Fennel I reckoned was a good place to begin. A sun-loving, golden headed plant, tall, feathery, growing in great fragrant bands down amongst the East Anglian dunes, where in high summer I go collecting its spicy seeds for curry dishes and a cooling and drying medicine tea.
Everyone’s talking seeds in Transition right now: Jane’s planting for the Allotment; Erik in "zero-sweaters" is sowing a packet a day to keep himself in vegetables all year; Mark and I are planning our Herbs-for-Resilience Toolkit. At Sustainable Bungay's core group meeting on Tuesday we discussed our Mayday Give and Grow Seedling Swap when all those resilient veg and flower seeds will have sprouted. Today I’m off to see Becky at the Greengrow co-operative in Ilketshall St Andrew, where they are turning a big arable field into a market garden and apple orchard. I’m giving her a hand with setting up some press and publicity. Put everything on a blog, I'll say . . .
And then just as I was about to do a whole seeds thing, Jon posted another blog. Churches and birches! And I had to change track, towards the invisible worlds. Luckily there’s another part that fennel plays: one that's not so well known. Giant fennel from the Mediterranean once formed the Dionysian thyrsus, the staff that spearheaded the Mysteries. A procession that led down into the seedstore of the earth where the mysterious life-in-death, death-in-life process was revealed– a celebration that was performed for thousands of years in all corners of the earth.
That’s the story that plants tell us. Life works because of the connections you can’t see with your day-time eyes, because of what happens underground.
Only artists these days go down into the dark places. Because writers, musicians, performers play with the unknown. Face the music, dance on the edge. Only if you are in play, in a state of creative chaos where limits are broken up, can any new solutions emerge. Trouble is we’re living in a world where the dominant hegemony insists Powerful People have got it down and are In Control. It's been that way since civilisation began.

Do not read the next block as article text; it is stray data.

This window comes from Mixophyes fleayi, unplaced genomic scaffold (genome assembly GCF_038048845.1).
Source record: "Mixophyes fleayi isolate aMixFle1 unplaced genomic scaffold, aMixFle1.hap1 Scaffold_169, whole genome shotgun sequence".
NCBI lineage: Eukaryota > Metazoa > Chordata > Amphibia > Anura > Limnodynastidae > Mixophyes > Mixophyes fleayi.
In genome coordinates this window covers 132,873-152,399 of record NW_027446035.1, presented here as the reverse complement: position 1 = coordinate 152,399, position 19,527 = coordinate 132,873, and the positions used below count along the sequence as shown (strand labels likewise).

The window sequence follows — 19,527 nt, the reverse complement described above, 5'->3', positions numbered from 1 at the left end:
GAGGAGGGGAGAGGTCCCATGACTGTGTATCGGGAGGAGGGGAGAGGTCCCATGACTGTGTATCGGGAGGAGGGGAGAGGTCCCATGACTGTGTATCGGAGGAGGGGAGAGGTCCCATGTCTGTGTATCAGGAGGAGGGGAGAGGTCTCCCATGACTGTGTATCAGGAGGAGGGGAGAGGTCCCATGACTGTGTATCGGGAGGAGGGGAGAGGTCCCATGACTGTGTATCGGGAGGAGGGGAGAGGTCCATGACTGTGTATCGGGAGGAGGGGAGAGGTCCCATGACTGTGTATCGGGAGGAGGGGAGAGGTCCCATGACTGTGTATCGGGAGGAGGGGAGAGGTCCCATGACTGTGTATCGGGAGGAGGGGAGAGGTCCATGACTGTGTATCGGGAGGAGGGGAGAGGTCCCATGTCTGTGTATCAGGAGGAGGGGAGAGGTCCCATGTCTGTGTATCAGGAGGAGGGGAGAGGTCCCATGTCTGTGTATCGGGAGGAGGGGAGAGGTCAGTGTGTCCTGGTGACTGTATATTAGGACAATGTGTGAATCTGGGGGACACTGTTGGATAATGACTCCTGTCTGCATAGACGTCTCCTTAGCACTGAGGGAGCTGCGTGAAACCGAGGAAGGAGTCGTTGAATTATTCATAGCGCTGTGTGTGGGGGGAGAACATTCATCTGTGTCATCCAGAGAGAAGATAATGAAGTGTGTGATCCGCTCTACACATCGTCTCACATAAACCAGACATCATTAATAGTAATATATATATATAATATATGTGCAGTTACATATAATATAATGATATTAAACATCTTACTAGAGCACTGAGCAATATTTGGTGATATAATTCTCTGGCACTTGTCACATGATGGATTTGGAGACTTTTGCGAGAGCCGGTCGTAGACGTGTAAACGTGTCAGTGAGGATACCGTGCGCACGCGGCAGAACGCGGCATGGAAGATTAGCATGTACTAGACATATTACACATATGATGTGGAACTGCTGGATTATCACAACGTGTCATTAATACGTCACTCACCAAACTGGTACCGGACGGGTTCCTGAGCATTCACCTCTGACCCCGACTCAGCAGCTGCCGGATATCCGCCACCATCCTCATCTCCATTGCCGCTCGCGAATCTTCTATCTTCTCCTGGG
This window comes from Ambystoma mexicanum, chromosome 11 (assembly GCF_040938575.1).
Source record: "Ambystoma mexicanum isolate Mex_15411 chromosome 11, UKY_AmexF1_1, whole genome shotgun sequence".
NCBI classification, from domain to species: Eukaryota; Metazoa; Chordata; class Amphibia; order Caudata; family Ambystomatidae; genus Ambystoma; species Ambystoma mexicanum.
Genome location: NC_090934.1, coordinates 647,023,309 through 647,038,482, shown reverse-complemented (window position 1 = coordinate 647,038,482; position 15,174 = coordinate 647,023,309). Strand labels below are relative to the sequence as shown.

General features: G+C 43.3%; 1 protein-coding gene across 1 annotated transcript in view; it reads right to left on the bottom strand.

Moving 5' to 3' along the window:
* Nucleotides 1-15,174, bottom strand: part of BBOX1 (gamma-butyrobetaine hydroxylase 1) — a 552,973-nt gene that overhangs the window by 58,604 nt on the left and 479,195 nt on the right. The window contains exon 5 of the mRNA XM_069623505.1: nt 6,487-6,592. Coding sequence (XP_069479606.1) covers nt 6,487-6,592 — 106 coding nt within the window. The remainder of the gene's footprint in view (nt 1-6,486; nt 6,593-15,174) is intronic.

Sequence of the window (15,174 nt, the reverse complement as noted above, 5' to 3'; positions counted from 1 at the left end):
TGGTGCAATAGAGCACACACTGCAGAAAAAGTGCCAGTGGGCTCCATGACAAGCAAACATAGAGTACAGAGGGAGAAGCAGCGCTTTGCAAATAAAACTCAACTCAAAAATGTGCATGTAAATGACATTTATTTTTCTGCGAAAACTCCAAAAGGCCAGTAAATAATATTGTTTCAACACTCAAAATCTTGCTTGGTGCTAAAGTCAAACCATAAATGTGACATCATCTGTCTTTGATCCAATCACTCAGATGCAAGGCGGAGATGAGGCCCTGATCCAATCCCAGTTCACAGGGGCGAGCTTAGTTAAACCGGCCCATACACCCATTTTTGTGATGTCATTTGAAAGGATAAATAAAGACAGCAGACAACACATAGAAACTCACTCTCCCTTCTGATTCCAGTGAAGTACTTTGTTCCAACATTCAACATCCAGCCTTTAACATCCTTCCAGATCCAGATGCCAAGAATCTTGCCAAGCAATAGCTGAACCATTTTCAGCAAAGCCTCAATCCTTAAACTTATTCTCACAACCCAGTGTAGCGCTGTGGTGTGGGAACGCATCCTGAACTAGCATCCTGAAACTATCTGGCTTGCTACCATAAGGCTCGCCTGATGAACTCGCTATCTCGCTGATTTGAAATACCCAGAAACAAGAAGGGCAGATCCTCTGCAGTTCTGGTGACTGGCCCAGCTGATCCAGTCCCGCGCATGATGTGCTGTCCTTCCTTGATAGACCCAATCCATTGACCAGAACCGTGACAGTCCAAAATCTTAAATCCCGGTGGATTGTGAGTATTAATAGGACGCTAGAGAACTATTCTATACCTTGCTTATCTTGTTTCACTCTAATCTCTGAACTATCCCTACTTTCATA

Yesterday some of us artists-in-Transition went to our second rehearsal for the Low Carbon Roadshow in Tom’s garden. We're planning to do something for the Earth Hour on Saturday. When we first met at the Norwich Arts Theatre none of us knew what would happen. We found ourselves enacting the future, imagining who we might be in 100 years from now. What our messages might be for ourselves in the present. 2110 appearing in 2010.
Climate change and peak oil mean that the future is not going to be that present individualist story we live by no matter how many times the Powerful People repeat it. “We’re making it up as we go along!” as Tom said. Most people feel pressured to conform to this old narrative (or it’s the end of the world for you!), creative artists can’t help following a different drummer. They know that the future is embedded in the present, and every move we make now affects what follows in our tracks.
Somewhere in their bones they remember that ancient plant story and know that time in fact is not quite as linear as historians and politicians would like us to believe, nor is matter as concrete as some scientists tell us. That’s why creators are inventive, fluid, tricky. Appearing only when they need to. Making it up as they go along, with a few ancestral tricks up their sleeves. They are holding the door open for something else to happen.
What kind of future do we want?
Which way do we want the show to go? A tragedy that ends in fallen kings and queens, a comedy that ends in a round dance, a medicine show which restores our lost connections, or a mystery play where the plant that sustains us emerges from a fennel seed, like the sun?
On the Low-Carbon Road to the Roadshow: catching a bus for the First Rehearsal, on the train to the Second. Polytunnel at Greengrow, Open Day, April 10, 10am-3pm. Ilkeshall St Andrew.